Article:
Marjorie Strider - Photo of the artist - Image via amazonawscom

Marjorie Strider/ Marjorie Virginia Strider

United States 1931 - 2014

Pop Art

Marjorie Strider
Marjorie Virginia Strider
Female
United States
1931

Marjorie Strider was an American painter, sculptor and performance artist best known for her three-dimensional paintings and site-specific installations/sculptures. It has often been said that this artist’s pieces placed the techniques of Minimalism within a Pop art milieu. Marjorie Strider is perhaps best known for her Triptychs, a series of paintings created during the 1960s that was inspired by the images of pin-up girls. She would later develop her own breed of art making called Process art, a technique created because purely painted or mixed media pieces done on a flat plane couldn’t give Strider what she wanted.

Marjorie Strider - Triptych II, 1963 - Image via pinterestcom
Marjorie Strider – Triptych II, 1963 – Image via pinterest.com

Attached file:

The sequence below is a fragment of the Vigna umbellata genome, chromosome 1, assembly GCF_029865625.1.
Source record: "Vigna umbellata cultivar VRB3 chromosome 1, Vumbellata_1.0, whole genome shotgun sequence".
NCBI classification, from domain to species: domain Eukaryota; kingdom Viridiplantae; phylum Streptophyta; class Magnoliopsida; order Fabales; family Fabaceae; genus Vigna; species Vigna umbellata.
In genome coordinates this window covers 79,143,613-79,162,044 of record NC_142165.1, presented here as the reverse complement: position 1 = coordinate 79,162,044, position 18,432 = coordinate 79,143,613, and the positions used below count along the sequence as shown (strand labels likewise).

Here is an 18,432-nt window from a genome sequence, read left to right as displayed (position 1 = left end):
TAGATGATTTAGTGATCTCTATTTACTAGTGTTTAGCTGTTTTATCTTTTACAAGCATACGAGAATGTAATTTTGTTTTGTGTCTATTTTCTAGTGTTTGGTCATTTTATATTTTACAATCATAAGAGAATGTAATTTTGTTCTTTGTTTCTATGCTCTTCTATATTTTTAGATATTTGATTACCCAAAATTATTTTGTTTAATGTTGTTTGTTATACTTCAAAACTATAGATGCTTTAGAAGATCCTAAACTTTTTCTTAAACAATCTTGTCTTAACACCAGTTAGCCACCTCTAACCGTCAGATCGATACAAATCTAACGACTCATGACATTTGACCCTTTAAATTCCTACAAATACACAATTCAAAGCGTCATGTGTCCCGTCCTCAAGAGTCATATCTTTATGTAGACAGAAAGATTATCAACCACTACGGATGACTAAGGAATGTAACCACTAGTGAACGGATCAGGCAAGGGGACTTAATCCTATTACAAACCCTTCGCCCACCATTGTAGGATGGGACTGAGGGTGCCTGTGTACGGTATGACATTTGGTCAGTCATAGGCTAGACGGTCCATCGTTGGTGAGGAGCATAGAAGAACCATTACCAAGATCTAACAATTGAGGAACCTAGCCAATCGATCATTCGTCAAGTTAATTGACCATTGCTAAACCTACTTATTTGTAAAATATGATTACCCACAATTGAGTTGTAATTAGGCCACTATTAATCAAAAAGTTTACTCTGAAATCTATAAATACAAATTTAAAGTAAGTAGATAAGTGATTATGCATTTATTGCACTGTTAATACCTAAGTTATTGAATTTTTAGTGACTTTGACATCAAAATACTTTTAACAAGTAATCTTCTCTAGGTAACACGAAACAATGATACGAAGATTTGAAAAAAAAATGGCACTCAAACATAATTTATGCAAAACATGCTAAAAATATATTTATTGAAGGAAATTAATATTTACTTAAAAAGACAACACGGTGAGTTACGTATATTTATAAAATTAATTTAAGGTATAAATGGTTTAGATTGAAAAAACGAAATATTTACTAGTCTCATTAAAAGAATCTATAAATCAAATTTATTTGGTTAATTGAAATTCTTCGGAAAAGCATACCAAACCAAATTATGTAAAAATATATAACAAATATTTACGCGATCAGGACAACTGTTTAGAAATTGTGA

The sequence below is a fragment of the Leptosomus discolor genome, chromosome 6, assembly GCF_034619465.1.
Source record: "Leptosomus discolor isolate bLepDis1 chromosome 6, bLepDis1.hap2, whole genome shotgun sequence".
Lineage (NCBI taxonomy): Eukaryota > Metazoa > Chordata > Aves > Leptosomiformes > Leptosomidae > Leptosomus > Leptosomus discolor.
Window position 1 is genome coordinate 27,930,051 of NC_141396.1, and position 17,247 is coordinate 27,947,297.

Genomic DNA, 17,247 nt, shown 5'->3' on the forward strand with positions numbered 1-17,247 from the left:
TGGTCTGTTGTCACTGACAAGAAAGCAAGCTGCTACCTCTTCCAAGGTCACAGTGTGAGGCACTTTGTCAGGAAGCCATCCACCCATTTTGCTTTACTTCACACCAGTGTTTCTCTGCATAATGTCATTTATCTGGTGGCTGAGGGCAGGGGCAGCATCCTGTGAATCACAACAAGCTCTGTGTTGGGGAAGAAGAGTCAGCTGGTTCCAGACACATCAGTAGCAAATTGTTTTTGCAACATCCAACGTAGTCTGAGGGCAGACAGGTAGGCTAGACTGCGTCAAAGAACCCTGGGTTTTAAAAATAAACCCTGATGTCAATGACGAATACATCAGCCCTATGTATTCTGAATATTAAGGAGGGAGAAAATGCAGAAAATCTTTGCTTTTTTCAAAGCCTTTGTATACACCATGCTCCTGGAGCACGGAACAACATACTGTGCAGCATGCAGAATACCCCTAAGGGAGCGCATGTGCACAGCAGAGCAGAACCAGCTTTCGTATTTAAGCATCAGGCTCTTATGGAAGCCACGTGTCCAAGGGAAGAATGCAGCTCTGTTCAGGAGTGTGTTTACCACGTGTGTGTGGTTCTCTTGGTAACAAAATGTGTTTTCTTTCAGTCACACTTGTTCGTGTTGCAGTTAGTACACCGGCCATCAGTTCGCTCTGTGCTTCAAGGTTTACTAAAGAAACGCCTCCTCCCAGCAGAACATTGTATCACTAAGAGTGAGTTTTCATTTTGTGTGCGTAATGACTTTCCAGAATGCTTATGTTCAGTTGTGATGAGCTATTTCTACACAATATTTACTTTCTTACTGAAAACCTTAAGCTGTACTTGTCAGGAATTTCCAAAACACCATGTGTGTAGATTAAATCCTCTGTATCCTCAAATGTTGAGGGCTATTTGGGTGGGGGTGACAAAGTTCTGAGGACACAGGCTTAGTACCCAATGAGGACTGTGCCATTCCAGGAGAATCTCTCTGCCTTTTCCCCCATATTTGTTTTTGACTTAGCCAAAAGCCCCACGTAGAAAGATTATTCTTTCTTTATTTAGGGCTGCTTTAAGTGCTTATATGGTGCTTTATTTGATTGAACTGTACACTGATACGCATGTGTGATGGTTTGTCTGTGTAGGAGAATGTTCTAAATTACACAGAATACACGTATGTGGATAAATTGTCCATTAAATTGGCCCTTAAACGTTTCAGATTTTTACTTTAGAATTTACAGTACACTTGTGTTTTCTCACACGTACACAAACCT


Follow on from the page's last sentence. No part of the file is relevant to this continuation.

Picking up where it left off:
Her Role in the Avant-garde World

Marjorie Virginia Strider was born in Guthrie, Oklahoma, in the year of 1931. She studied art at the Kansas City Art Institute before moving to New York City in the early 1960s. She soon became a hot topic within the world of art as Strider’s three-dimensional paintings of beach girls were featured alongside other “pin-up”-inspired Pop art by Rosalyn Drexler, Roy Lichtenstein, Andy Warhol and Tom Wesselman. Her bold figural work aimed to undermine sexist images of women in popular culture by turning objectified female bodies into menacing forms. Marjorie quickly became a core member of the 1960s avant-garde. Strider married Michael Kirby, a contemporary artist and writer, in the year of 1965. Perhaps it was the intimate friendship with the Oldenburgs that led Strider to redirect her artistic focus from hard sculptural paintings to soft sculpture in the 1970s – these works are similar in style and intent to Lynda Benglis‘ floor paintings created at the same time. A few decades later, Marjorie began to make paintings with tactile surfaces that were more Abstract Expressionist than Pop. She died at her home in Saugerties, New York, on August 27, 2014.